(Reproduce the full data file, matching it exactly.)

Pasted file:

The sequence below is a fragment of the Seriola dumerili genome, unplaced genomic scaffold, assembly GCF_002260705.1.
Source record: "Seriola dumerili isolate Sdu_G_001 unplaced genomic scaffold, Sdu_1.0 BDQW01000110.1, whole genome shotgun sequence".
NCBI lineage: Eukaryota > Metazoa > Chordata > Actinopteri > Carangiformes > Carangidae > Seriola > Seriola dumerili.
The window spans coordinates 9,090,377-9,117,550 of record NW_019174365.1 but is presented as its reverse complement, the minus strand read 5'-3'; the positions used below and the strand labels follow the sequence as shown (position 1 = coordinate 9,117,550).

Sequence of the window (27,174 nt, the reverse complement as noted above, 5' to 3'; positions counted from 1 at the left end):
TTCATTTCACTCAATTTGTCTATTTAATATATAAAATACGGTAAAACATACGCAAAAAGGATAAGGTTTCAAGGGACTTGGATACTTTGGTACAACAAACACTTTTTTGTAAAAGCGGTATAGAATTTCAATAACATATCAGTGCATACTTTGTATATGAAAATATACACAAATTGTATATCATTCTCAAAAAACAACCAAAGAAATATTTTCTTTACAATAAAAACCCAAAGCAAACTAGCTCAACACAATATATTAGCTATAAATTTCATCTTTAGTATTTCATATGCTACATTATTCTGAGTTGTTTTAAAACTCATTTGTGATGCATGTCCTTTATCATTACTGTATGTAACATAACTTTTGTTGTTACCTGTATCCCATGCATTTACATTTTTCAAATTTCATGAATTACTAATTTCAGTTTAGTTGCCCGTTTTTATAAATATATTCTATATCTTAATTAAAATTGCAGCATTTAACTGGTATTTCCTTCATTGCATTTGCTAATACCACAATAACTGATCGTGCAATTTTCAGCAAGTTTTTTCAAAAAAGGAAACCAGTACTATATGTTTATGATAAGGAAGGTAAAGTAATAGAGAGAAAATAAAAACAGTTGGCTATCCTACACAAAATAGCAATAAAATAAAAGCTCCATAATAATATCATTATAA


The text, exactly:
The sequence below is a fragment of the Seriola dumerili genome, unplaced genomic scaffold, assembly GCF_002260705.1.
Source record: "Seriola dumerili isolate Sdu_G_001 unplaced genomic scaffold, Sdu_1.0 BDQW01000110.1, whole genome shotgun sequence".
NCBI lineage: Eukaryota > Metazoa > Chordata > Actinopteri > Carangiformes > Carangidae > Seriola > Seriola dumerili.
The window spans coordinates 9,090,377-9,117,550 of record NW_019174365.1 but is presented as its reverse complement, the minus strand read 5'-3'; the positions used below and the strand labels follow the sequence as shown (position 1 = coordinate 9,117,550).

Sequence of the window (27,174 nt, the reverse complement as noted above, 5' to 3'; positions counted from 1 at the left end):
TTCATTTCACTCAATTTGTCTATTTAATATATAAAATACGGTAAAACATACGCAAAAAGGATAAGGTTTCAAGGGACTTGGATACTTTGGTACAACAAACACTTTTTTGTAAAAGCGGTATAGAATTTCAATAACATATCAGTGCATACTTTGTATATGAAAATATACACAAATTGTATATCATTCTCAAAAAACAACCAAAGAAATATTTTCTTTACAATAAAAACCCAAAGCAAACTAGCTCAACACAATATATTAGCTATAAATTTCATCTTTAGTATTTCATATGCTACATTATTCTGAGTTGTTTTAAAACTCATTTGTGATGCATGTCCTTTATCATTACTGTATGTAACATAACTTTTGTTGTTACCTGTATCCCATGCATTTACATTTTTCAAATTTCATGAATTACTAATTTCAGTTTAGTTGCCCGTTTTTATAAATATATTCTATATCTTAATTAAAATTGCAGCATTTAACTGGTATTTCCTTCATTGCATTTGCTAATACCACAATAACTGATCGTGCAATTTTCAGCAAGTTTTTTCAAAAAAGGAAACCAGTACTATATGTTTATGATAAGGAAGGTAAAGTAATAGAGAGAAAATAAAAACAGTTGGCTATCCTACACAAAATAGCAATAAAATAAAAGCTCCATAATAATATCATTATAA